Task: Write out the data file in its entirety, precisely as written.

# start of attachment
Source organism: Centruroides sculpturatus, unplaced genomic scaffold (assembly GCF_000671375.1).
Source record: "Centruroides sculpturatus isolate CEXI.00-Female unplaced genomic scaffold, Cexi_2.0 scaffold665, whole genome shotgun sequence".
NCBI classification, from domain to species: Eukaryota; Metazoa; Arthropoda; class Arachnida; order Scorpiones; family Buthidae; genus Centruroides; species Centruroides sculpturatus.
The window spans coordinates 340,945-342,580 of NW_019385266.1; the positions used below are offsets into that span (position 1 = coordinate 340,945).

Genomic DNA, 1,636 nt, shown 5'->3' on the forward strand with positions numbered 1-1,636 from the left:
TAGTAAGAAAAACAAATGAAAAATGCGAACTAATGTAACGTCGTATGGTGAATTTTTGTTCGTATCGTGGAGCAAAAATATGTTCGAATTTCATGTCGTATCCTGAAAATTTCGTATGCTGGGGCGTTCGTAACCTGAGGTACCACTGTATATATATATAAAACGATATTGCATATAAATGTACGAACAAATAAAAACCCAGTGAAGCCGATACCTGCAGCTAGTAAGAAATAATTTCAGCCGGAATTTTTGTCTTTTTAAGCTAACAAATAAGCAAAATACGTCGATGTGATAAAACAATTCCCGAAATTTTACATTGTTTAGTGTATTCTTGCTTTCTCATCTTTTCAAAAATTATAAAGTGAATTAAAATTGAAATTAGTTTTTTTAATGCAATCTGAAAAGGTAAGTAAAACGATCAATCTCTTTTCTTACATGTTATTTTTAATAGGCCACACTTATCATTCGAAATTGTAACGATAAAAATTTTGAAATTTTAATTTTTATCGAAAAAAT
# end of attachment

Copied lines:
Source organism: Centruroides sculpturatus, unplaced genomic scaffold (assembly GCF_000671375.1).
Source record: "Centruroides sculpturatus isolate CEXI.00-Female unplaced genomic scaffold, Cexi_2.0 scaffold665, whole genome shotgun sequence".
NCBI classification, from domain to species: Eukaryota; Metazoa; Arthropoda; class Arachnida; order Scorpiones; family Buthidae; genus Centruroides; species Centruroides sculpturatus.
The window spans coordinates 340,945-342,580 of NW_019385266.1; the positions used below are offsets into that span (position 1 = coordinate 340,945).

Genomic DNA, 1,636 nt, shown 5'->3' on the forward strand with positions numbered 1-1,636 from the left:
TAGTAAGAAAAACAAATGAAAAATGCGAACTAATGTAACGTCGTATGGTGAATTTTTGTTCGTATCGTGGAGCAAAAATATGTTCGAATTTCATGTCGTATCCTGAAAATTTCGTATGCTGGGGCGTTCGTAACCTGAGGTACCACTGTATATATATATAAAACGATATTGCATATAAATGTACGAACAAATAAAAACCCAGTGAAGCCGATACCTGCAGCTAGTAAGAAATAATTTCAGCCGGAATTTTTGTCTTTTTAAGCTAACAAATAAGCAAAATACGTCGATGTGATAAAACAATTCCCGAAATTTTACATTGTTTAGTGTATTCTTGCTTTCTCATCTTTTCAAAAATTATAAAGTGAATTAAAATTGAAATTAGTTTTTTTAATGCAATCTGAAAAGGTAAGTAAAACGATCAATCTCTTTTCTTACATGTTATTTTTAATAGGCCACACTTATCATTCGAAATTGTAACGATAAAAATTTTGAAATTTTAATTTTTATCGAAAAAAT